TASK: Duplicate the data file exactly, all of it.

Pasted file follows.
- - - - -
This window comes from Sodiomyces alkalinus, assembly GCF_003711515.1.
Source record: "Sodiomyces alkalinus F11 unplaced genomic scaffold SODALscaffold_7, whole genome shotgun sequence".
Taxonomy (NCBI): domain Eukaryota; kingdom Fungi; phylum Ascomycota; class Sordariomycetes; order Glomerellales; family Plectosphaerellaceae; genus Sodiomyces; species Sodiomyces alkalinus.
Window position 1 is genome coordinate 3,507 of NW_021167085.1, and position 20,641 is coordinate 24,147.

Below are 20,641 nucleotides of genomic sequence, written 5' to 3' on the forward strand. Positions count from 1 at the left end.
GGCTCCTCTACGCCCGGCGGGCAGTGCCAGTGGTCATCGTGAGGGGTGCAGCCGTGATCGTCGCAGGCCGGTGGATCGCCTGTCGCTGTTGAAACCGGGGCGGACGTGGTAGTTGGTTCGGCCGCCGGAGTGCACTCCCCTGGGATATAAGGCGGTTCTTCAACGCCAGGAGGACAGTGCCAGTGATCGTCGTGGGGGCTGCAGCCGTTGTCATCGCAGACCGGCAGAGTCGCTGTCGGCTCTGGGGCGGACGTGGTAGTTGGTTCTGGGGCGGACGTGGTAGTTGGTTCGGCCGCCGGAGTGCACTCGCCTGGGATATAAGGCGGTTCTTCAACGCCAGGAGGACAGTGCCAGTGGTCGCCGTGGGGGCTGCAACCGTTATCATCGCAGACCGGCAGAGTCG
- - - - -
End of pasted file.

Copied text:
This window comes from Sodiomyces alkalinus, assembly GCF_003711515.1.
Source record: "Sodiomyces alkalinus F11 unplaced genomic scaffold SODALscaffold_7, whole genome shotgun sequence".
Taxonomy (NCBI): domain Eukaryota; kingdom Fungi; phylum Ascomycota; class Sordariomycetes; order Glomerellales; family Plectosphaerellaceae; genus Sodiomyces; species Sodiomyces alkalinus.
Window position 1 is genome coordinate 3,507 of NW_021167085.1, and position 20,641 is coordinate 24,147.

Below are 20,641 nucleotides of genomic sequence, written 5' to 3' on the forward strand. Positions count from 1 at the left end.
GGCTCCTCTACGCCCGGCGGGCAGTGCCAGTGGTCATCGTGAGGGGTGCAGCCGTGATCGTCGCAGGCCGGTGGATCGCCTGTCGCTGTTGAAACCGGGGCGGACGTGGTAGTTGGTTCGGCCGCCGGAGTGCACTCCCCTGGGATATAAGGCGGTTCTTCAACGCCAGGAGGACAGTGCCAGTGATCGTCGTGGGGGCTGCAGCCGTTGTCATCGCAGACCGGCAGAGTCGCTGTCGGCTCTGGGGCGGACGTGGTAGTTGGTTCTGGGGCGGACGTGGTAGTTGGTTCGGCCGCCGGAGTGCACTCGCCTGGGATATAAGGCGGTTCTTCAACGCCAGGAGGACAGTGCCAGTGGTCGCCGTGGGGGCTGCAACCGTTATCATCGCAGACCGGCAGAGTCG